The supply and demand dynamics of Television is shifting. Increased choice has driven higher demand from consumers for quality content, which has led to something akin to an arms race amongst content producers to offer newer and better programming to capture our attention.
Covid-19 has unceremoniously upended one half of this dynamic as show production around the world is halted for an indeterminate amount of time. But the other half is not. Consumers are not going to stop demanding quality content – and given that we're all spending more time at home now, there is more time to consume it.
Mining the archives
There is a unique opportunity for networks that have hundreds of hours of excellent archive content and, based on recent ratings at least, growing audiences. At a time when "new" is on hold, they can offer the next best thing – call it "new to you."
We have been looking at data science techniques we can apply to granular datasets to identify the shows that are likely to perform well with higher volumes of repeats. There are shows that individuals are watching multiple repeats of that don't air during popular timeslots, and we can use data science to look at the similarity of the viewing behaviors of these people to primetime audiences.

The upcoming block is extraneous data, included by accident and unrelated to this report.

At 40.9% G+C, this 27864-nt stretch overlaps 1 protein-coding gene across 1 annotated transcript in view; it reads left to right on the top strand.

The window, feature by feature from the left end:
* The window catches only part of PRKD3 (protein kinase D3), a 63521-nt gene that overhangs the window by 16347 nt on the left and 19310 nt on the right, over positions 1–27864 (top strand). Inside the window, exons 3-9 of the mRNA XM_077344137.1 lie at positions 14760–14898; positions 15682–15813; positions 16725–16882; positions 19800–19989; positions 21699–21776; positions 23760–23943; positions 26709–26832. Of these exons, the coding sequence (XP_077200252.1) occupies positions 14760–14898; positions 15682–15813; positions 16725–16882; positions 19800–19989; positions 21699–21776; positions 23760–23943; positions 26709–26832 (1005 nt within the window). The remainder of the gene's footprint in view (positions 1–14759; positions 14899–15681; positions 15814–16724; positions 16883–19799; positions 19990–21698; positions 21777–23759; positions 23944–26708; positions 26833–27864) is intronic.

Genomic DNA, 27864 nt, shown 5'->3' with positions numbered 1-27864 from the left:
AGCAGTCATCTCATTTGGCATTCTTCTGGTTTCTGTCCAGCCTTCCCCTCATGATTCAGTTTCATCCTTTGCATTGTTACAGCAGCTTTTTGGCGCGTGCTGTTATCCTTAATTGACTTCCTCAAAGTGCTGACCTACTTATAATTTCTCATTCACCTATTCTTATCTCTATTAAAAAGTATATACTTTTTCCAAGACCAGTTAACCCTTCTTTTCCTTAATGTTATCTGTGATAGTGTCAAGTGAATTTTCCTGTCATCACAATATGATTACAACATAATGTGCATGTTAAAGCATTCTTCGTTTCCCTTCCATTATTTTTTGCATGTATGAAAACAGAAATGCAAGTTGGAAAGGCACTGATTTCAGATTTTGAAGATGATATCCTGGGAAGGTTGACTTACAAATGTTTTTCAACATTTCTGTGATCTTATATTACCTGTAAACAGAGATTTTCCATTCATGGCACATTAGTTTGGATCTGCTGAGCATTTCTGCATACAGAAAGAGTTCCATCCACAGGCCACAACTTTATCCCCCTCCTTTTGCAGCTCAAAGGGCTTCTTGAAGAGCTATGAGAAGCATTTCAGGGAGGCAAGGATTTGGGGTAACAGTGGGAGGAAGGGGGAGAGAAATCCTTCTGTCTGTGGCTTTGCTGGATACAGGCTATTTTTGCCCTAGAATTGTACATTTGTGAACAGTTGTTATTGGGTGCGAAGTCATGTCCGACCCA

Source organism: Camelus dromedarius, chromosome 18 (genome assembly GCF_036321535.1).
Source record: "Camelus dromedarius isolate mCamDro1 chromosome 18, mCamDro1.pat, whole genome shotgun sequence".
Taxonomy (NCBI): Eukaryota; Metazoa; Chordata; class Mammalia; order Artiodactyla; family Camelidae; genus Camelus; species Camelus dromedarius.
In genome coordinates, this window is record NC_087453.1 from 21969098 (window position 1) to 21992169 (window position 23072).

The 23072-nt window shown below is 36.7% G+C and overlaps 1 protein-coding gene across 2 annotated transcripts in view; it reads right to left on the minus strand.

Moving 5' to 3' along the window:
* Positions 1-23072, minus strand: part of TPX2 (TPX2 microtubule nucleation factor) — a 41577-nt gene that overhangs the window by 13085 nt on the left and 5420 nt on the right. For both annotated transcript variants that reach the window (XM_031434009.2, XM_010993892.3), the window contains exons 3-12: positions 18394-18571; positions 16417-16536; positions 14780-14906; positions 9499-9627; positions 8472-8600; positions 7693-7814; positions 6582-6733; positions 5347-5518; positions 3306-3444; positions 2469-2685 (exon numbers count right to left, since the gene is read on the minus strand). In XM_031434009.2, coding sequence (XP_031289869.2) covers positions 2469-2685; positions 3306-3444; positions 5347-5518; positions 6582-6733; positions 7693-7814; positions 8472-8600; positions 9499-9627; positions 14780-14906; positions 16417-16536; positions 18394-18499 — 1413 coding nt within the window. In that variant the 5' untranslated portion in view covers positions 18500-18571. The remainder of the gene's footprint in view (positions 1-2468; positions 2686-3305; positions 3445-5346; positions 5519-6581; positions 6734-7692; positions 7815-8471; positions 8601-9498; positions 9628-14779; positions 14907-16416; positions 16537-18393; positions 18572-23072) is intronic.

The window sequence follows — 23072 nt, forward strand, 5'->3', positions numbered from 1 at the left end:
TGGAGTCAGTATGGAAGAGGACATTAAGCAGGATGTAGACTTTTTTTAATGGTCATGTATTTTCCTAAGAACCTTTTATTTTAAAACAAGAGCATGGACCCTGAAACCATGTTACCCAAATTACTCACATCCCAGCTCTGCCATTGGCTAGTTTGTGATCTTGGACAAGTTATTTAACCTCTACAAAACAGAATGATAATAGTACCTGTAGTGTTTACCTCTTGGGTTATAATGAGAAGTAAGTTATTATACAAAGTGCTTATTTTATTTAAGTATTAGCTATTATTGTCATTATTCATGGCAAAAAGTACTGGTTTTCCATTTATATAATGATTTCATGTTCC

Part of this is learning what the audience for archive shows and repeats is. We know that some people are likely to spend the same amount of time watching Television regardless of what is airing, and whose consumption will increase during a stay-at-home order. There are then those whose use is more likely to stay constant or decrease, particularly those wedded to a particular genre (sport is an excellent example of this).
Modeling will help us to understand who your likeliest cohort of new repeat viewers. The audience you aim your repeats at is possible neither your existing daytime audience, nor your casual viewer who watches a little at the peak, but somewhere in between.
Where are my undiscovered gems?
Everyone knows House and The Office repeat well. These were much-loved shows that did huge audiences at the time of broadcast. What other shows have high repeat tolerance?
We can answer this by mining existing data and figuring out what shows are going to best suit the repeats audience. We need to look at what they watch - specifically, what repeats they view and understand what the decay curve is - how many times a show can be repeated and maintain the audience – both on your network and competitors.
When we have done this, we can start looking at schedules. Where are shows that repeat well under-represented in the data vs. over-represented? Where are there instances where a competitor network is picking up minutes that your station could be picking? What is the content in your archive that isn't achieving its full potential?
Answering these questions will fill the schedules once new productions dry up and enable to best programming to flourish during these difficult times.